Central Retinal Artery Occlusion

In cases of complete central retinal artery occlusion (CRAO), the ERG consists of a normal or supernormal a-wave and a markedly reduced b-wave [2]. However, this is not the case in most patients [3]. Platelet-fibrin and cholesterol are the major types of emboli, and both are soft and consequently quickly become fragmented and cast into the distal radicles of the retinal circulation. As a result, by the time the patient is examined fluorescein angiogra-phy often fails to detect complete obstruction of the central retinal artery.

The ERGs elicited by a single bright flash (mixed rod and cone ERG), the visual fields, and visual acuities of five patients with CRAO are shown in Fig. 3.14. Despite the extremely constricted visual fields and poor visual acuity, the ERGs in the affected eyes are well preserved. Although the b/a ratio in the affected eyes is lower than that of fellow eye, none of the ERGs from the affected eyes has a negative configuration. These results suggest that the function of the retinal layer related to the ERG can recover to some degree following recovery of the retinal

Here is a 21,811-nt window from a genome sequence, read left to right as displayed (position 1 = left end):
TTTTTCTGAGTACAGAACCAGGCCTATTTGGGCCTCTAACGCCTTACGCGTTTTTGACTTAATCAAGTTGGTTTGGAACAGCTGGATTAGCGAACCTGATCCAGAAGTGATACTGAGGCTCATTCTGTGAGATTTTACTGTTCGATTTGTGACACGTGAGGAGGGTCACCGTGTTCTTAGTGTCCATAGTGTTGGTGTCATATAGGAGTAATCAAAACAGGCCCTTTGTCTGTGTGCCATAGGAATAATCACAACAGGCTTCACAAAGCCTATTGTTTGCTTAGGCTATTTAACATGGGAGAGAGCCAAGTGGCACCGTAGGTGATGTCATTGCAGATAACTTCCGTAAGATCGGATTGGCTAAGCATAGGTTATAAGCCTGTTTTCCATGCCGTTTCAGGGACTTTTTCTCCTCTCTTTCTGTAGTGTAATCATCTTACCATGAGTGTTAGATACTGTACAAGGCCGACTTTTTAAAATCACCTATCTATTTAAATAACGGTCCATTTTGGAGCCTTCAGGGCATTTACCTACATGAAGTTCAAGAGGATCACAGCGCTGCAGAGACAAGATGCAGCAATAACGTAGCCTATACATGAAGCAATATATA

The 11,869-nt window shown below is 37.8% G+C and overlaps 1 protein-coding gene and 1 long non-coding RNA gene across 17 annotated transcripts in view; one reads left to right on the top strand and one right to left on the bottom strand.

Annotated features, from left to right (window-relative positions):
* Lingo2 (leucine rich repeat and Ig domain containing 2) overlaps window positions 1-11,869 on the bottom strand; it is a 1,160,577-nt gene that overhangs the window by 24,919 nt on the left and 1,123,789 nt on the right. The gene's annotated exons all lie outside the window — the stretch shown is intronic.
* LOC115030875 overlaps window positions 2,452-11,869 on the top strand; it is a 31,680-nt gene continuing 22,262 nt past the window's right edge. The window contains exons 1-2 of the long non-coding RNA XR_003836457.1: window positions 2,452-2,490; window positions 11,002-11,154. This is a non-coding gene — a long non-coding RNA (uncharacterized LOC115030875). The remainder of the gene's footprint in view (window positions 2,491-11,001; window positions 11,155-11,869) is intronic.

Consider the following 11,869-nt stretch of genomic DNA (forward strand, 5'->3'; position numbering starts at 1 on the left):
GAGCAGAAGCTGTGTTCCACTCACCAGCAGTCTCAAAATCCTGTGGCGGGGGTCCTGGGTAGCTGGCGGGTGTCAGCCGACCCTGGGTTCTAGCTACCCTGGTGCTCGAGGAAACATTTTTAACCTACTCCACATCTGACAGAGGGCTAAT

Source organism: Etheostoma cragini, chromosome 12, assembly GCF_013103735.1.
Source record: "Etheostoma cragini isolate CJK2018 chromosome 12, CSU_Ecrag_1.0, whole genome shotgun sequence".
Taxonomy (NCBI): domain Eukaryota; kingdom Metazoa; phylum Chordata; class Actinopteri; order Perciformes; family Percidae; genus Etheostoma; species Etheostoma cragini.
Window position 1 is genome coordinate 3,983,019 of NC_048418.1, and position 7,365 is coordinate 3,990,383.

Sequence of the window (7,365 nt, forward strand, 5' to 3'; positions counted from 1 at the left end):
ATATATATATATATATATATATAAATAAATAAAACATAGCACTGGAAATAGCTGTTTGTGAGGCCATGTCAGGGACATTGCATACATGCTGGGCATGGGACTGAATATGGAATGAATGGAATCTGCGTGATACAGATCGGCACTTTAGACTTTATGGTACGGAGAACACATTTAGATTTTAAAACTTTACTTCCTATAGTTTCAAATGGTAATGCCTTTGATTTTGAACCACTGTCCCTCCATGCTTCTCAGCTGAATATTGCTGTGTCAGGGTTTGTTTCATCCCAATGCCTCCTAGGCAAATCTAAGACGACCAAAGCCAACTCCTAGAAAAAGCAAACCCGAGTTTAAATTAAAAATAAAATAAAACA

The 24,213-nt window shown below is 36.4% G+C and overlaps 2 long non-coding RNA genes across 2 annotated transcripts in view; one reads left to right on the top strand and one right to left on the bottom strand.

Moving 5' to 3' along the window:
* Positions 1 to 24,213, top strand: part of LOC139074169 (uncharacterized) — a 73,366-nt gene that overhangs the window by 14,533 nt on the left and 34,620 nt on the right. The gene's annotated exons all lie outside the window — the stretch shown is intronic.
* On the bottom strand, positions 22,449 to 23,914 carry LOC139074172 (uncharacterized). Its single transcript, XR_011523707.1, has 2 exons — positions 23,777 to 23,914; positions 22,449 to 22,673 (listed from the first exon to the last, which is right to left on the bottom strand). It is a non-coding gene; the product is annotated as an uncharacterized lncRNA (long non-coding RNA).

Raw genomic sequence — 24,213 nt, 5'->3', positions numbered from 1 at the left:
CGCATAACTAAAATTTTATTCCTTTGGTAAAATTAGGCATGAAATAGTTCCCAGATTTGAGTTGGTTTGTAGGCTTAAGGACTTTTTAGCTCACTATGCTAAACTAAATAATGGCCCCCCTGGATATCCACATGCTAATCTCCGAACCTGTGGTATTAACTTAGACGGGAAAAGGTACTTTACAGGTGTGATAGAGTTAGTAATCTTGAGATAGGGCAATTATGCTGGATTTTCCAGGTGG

Fig. 3.14. Mixed rod-cone (bright flash) ERGs, visual fields, and visual acuity (right) obtained from the affected eye and normal fellow eye of five patients with central retinal artery occlusion (CRAO). Despite the severe decrease of the subjective visual functions, the ERGs are relatively well preserved

Fig. 3.14. Mixed rod-cone (bright flash) ERGs, visual fields, and visual acuity (right) obtained from the affected eye and normal fellow eye of five patients with central retinal artery occlusion (CRAO). Despite the severe decrease of the subjective visual functions, the ERGs are relatively well preserved circulation, as demonstrated by fluorescein angiography. However, because the ganglion cells are more vulnerable to ischemia, they suffer irreversible damage soon after the occlusion. Thus, the marked deterioration of the subjective visual function in patients with CRAO may result largely from the damage to ganglion cells.

The fundus appearance of ophthalmic arterial occlusion is similar to that of CRAO in the acute stage. However, when the ophthalmic artery is occluded, not only central retinal artery circulation but also choroidal circulation is disturbed, resulting in marked deterioration of the a-wave [3]. This finding is important for differentiating CRAO from ophthalmic arterial occlusion.

Electrooculography (EOG) of CRAO shows a depressed light rise with a low base value. This finding indicates that the mid-retinal cells necessary for detecting the EOG light rise are compromised, producing an abnormal light peak/dark trough (L/D) ratio [3,4].

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